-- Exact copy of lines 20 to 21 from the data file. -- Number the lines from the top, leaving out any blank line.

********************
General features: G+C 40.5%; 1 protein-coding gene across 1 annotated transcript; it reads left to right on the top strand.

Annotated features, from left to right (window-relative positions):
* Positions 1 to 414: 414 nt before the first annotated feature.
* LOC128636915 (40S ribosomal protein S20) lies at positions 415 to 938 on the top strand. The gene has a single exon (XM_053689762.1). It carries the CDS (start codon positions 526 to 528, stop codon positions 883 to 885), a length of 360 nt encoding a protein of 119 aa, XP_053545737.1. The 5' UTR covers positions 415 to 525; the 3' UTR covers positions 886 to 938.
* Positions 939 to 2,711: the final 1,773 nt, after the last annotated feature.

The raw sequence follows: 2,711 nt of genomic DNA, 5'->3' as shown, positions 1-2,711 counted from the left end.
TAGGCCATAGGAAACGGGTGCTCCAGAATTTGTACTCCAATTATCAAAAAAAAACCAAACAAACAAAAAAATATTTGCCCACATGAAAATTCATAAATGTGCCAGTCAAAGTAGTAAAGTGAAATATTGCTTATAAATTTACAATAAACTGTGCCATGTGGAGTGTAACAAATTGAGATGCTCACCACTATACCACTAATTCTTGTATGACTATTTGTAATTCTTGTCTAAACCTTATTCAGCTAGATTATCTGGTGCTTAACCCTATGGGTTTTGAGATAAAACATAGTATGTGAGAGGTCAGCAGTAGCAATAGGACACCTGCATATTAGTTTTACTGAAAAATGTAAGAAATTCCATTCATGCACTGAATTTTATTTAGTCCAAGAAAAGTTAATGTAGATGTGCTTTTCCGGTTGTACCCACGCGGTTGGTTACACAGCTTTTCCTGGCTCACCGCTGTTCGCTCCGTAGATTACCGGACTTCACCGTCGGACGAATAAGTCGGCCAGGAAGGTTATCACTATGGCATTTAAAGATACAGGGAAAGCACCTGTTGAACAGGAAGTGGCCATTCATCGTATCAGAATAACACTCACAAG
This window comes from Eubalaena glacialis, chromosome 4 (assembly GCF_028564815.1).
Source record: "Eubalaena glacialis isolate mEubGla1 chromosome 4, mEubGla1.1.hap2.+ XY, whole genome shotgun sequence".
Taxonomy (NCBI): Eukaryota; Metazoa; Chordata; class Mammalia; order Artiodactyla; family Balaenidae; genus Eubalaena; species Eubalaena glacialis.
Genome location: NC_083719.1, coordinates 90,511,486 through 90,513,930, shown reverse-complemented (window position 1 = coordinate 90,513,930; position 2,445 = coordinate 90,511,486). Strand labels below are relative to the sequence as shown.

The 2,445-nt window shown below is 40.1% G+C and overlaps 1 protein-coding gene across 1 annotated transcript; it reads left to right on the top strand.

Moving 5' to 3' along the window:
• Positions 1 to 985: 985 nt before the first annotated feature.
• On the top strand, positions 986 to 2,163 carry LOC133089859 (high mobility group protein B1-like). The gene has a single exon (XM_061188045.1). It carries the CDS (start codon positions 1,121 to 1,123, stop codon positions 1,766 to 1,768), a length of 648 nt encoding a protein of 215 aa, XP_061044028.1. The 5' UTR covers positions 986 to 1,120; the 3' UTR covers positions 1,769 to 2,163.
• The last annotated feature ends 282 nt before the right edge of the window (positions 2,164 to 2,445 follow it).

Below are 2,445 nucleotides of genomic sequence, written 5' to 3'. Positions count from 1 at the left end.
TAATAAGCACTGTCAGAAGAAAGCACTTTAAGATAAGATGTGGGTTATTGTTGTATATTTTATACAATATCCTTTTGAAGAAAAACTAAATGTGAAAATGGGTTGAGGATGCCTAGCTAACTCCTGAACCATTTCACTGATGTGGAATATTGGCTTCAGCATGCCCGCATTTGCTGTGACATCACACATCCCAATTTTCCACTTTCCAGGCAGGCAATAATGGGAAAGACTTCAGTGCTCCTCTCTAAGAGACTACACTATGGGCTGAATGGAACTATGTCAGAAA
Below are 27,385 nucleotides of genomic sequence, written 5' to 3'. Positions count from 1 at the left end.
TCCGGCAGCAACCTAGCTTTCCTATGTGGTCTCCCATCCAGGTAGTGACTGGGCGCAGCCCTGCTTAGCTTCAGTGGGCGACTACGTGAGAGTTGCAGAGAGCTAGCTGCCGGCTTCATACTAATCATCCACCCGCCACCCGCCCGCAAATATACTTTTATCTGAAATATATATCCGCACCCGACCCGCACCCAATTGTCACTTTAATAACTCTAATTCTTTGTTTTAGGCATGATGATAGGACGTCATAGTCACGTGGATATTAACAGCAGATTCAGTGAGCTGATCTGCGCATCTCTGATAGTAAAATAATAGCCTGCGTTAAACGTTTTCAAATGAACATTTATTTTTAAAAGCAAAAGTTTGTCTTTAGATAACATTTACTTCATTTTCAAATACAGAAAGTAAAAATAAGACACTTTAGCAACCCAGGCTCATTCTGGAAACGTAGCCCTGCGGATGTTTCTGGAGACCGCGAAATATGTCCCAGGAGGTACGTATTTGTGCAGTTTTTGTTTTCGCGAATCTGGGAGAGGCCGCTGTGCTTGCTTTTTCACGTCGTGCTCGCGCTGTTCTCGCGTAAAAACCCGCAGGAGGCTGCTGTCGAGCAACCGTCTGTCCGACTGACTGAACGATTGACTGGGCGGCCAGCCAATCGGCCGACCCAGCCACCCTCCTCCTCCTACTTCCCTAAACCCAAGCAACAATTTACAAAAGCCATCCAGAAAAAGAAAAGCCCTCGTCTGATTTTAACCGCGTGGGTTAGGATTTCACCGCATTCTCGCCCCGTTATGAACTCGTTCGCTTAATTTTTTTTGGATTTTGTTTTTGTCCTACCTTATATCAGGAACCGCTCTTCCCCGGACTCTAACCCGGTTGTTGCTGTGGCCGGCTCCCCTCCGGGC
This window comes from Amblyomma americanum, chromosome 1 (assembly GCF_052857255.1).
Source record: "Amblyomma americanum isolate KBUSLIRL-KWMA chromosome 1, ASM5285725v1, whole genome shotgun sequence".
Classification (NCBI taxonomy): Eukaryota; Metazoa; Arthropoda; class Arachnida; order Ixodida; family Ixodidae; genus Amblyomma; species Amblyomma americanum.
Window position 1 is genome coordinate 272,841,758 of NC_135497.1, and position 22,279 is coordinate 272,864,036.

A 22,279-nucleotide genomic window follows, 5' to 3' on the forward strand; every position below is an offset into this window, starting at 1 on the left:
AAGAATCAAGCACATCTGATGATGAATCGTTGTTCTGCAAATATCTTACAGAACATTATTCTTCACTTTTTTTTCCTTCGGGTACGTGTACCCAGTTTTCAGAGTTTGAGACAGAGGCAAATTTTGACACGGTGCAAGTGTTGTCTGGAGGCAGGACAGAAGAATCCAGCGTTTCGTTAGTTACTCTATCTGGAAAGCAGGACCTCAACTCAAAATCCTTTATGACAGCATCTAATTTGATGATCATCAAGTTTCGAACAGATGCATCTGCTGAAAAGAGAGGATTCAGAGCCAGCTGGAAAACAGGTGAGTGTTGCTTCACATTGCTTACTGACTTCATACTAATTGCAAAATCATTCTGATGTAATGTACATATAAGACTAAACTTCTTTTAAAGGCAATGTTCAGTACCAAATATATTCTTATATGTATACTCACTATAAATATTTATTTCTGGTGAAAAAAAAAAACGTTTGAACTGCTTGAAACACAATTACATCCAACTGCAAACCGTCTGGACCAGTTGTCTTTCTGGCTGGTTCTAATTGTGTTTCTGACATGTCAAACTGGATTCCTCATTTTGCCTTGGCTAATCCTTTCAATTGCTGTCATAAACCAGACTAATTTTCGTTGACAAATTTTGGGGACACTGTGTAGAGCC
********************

TCCGGCAGCAACCTAGCTTTCCTATGTGGTCTCCCATCCAGGTAGTGACTGGGCGCAGCCCTGCTTAGCTTCAGTGGGCGACTACGTGAGAGTTGCAGAGAGCTAGCTGCCGGCTTCATACTAATCATCCACCCGCCACCCGCCCGCAAATATACTTTTATCTGAAATATATATCCGCACCCGACCCGCACCCAATTGTCACTTTAATAACTCTAATTCTTTGTTTTAGGCATGATGATAGGACGTCATAGTCACGTGGATATTAACAGCAGATTCAGTGAGCTGATCTGCGCATCTCTGATAGTAAAATAATAGCCTGCGTTAAACGTTTTCAAATGAACATTTATTTTTAAAAGCAAAAGTTTGTCTTTAGATAACATTTACTTCATTTTCAAATACAGAAAGTAAAAATAAGACACTTTAGCAACCCAGGCTCATTCTGGAAACGTAGCCCTGCGGATGTTTCTGGAGACCGCGAAATATGTCCCAGGAGGTACGTATTTGTGCAGTTTTTGTTTTCGCGAATCTGGGAGAGGCCGCTGTGCTTGCTTTTTCACGTCGTGCTCGCGCTGTTCTCGCGTAAAAACCCGCAGGAGGCTGCTGTCGAGCAACCGTCTGTCCGACTGACTGAACGATTGACTGGGCGGCCAGCCAATCGGCCGACCCAGCCACCCTCCTCCTCCTACTTCCCTAAACCCAAGCAACAATTTACAAAAGCCATCCAGAAAAAGAAAAGCCCTCGTCTGATTTTAACCGCGTGGGTTAGGATTTCACCGCATTCTCGCCCCGTTATGAACTCGTTCGCTTAATTTTTTTTGGATTTTGTTTTTGTCCTACCTTATATCAGGAACCGCTCTTCCCCGGACTCTAACCCGGTTGTTGCTGTGGCCGGCTCCCCTCCGGGC
This window comes from Amblyomma americanum, chromosome 1 (assembly GCF_052857255.1).